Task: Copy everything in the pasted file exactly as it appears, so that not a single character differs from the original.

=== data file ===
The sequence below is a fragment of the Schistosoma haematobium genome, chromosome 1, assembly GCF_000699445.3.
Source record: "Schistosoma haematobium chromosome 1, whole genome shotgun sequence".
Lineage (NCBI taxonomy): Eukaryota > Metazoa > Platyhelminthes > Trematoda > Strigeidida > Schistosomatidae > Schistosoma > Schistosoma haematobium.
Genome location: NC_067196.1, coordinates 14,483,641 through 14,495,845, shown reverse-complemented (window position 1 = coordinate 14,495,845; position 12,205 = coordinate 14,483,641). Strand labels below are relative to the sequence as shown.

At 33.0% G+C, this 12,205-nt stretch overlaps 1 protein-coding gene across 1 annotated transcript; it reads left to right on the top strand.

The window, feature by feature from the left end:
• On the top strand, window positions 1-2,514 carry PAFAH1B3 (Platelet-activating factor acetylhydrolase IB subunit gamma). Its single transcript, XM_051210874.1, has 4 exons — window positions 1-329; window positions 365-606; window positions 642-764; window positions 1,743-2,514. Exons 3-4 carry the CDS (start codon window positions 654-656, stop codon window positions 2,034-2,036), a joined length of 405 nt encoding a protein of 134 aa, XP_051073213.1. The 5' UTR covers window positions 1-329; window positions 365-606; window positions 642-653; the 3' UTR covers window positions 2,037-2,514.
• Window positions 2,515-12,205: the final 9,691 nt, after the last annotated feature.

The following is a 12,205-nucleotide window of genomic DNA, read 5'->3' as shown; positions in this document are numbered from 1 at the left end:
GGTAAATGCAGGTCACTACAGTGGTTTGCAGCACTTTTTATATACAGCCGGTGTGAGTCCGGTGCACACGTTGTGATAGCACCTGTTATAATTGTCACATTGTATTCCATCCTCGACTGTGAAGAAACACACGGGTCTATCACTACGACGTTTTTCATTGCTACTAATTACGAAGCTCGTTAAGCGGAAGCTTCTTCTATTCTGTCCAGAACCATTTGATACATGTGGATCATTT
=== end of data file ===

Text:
The sequence below is a fragment of the Schistosoma haematobium genome, chromosome 1, assembly GCF_000699445.3.
Source record: "Schistosoma haematobium chromosome 1, whole genome shotgun sequence".
Lineage (NCBI taxonomy): Eukaryota > Metazoa > Platyhelminthes > Trematoda > Strigeidida > Schistosomatidae > Schistosoma > Schistosoma haematobium.
Genome location: NC_067196.1, coordinates 14,483,641 through 14,495,845, shown reverse-complemented (window position 1 = coordinate 14,495,845; position 12,205 = coordinate 14,483,641). Strand labels below are relative to the sequence as shown.

At 33.0% G+C, this 12,205-nt stretch overlaps 1 protein-coding gene across 1 annotated transcript; it reads left to right on the top strand.

The window, feature by feature from the left end:
• On the top strand, window positions 1-2,514 carry PAFAH1B3 (Platelet-activating factor acetylhydrolase IB subunit gamma). Its single transcript, XM_051210874.1, has 4 exons — window positions 1-329; window positions 365-606; window positions 642-764; window positions 1,743-2,514. Exons 3-4 carry the CDS (start codon window positions 654-656, stop codon window positions 2,034-2,036), a joined length of 405 nt encoding a protein of 134 aa, XP_051073213.1. The 5' UTR covers window positions 1-329; window positions 365-606; window positions 642-653; the 3' UTR covers window positions 2,037-2,514.
• Window positions 2,515-12,205: the final 9,691 nt, after the last annotated feature.

The following is a 12,205-nucleotide window of genomic DNA, read 5'->3' as shown; positions in this document are numbered from 1 at the left end:
GGTAAATGCAGGTCACTACAGTGGTTTGCAGCACTTTTTATATACAGCCGGTGTGAGTCCGGTGCACACGTTGTGATAGCACCTGTTATAATTGTCACATTGTATTCCATCCTCGACTGTGAAGAAACACACGGGTCTATCACTACGACGTTTTTCATTGCTACTAATTACGAAGCTCGTTAAGCGGAAGCTTCTTCTATTCTGTCCAGAACCATTTGATACATGTGGATCATTT